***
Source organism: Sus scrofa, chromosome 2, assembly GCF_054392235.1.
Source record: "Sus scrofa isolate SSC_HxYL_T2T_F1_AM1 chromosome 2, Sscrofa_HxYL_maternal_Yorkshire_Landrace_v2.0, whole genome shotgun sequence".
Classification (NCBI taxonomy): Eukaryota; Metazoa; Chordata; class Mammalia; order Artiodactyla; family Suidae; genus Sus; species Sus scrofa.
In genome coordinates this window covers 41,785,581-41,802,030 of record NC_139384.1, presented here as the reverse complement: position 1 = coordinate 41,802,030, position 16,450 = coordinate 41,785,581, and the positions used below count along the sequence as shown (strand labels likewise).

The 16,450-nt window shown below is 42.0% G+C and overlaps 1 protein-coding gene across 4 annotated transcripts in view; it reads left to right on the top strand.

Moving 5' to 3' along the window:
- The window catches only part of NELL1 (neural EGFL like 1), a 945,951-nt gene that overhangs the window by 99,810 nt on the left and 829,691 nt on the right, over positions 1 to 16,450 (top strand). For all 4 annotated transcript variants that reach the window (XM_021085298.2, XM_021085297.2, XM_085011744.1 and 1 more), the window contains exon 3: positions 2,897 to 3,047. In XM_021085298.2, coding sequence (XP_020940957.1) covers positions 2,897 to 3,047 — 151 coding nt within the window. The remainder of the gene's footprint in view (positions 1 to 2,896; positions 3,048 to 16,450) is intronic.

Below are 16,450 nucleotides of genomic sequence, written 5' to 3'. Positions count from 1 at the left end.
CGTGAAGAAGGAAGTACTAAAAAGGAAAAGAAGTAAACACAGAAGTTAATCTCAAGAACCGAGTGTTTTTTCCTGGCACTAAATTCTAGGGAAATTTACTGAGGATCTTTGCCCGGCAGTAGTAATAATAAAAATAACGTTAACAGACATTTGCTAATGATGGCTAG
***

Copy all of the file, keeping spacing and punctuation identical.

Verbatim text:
Source organism: Sus scrofa, chromosome 2, assembly GCF_054392235.1.
Source record: "Sus scrofa isolate SSC_HxYL_T2T_F1_AM1 chromosome 2, Sscrofa_HxYL_maternal_Yorkshire_Landrace_v2.0, whole genome shotgun sequence".
Classification (NCBI taxonomy): Eukaryota; Metazoa; Chordata; class Mammalia; order Artiodactyla; family Suidae; genus Sus; species Sus scrofa.
In genome coordinates this window covers 41,785,581-41,802,030 of record NC_139384.1, presented here as the reverse complement: position 1 = coordinate 41,802,030, position 16,450 = coordinate 41,785,581, and the positions used below count along the sequence as shown (strand labels likewise).

The 16,450-nt window shown below is 42.0% G+C and overlaps 1 protein-coding gene across 4 annotated transcripts in view; it reads left to right on the top strand.

Moving 5' to 3' along the window:
- The window catches only part of NELL1 (neural EGFL like 1), a 945,951-nt gene that overhangs the window by 99,810 nt on the left and 829,691 nt on the right, over positions 1 to 16,450 (top strand). For all 4 annotated transcript variants that reach the window (XM_021085298.2, XM_021085297.2, XM_085011744.1 and 1 more), the window contains exon 3: positions 2,897 to 3,047. In XM_021085298.2, coding sequence (XP_020940957.1) covers positions 2,897 to 3,047 — 151 coding nt within the window. The remainder of the gene's footprint in view (positions 1 to 2,896; positions 3,048 to 16,450) is intronic.

Below are 16,450 nucleotides of genomic sequence, written 5' to 3'. Positions count from 1 at the left end.
CGTGAAGAAGGAAGTACTAAAAAGGAAAAGAAGTAAACACAGAAGTTAATCTCAAGAACCGAGTGTTTTTTCCTGGCACTAAATTCTAGGGAAATTTACTGAGGATCTTTGCCCGGCAGTAGTAATAATAAAAATAACGTTAACAGACATTTGCTAATGATGGCTAG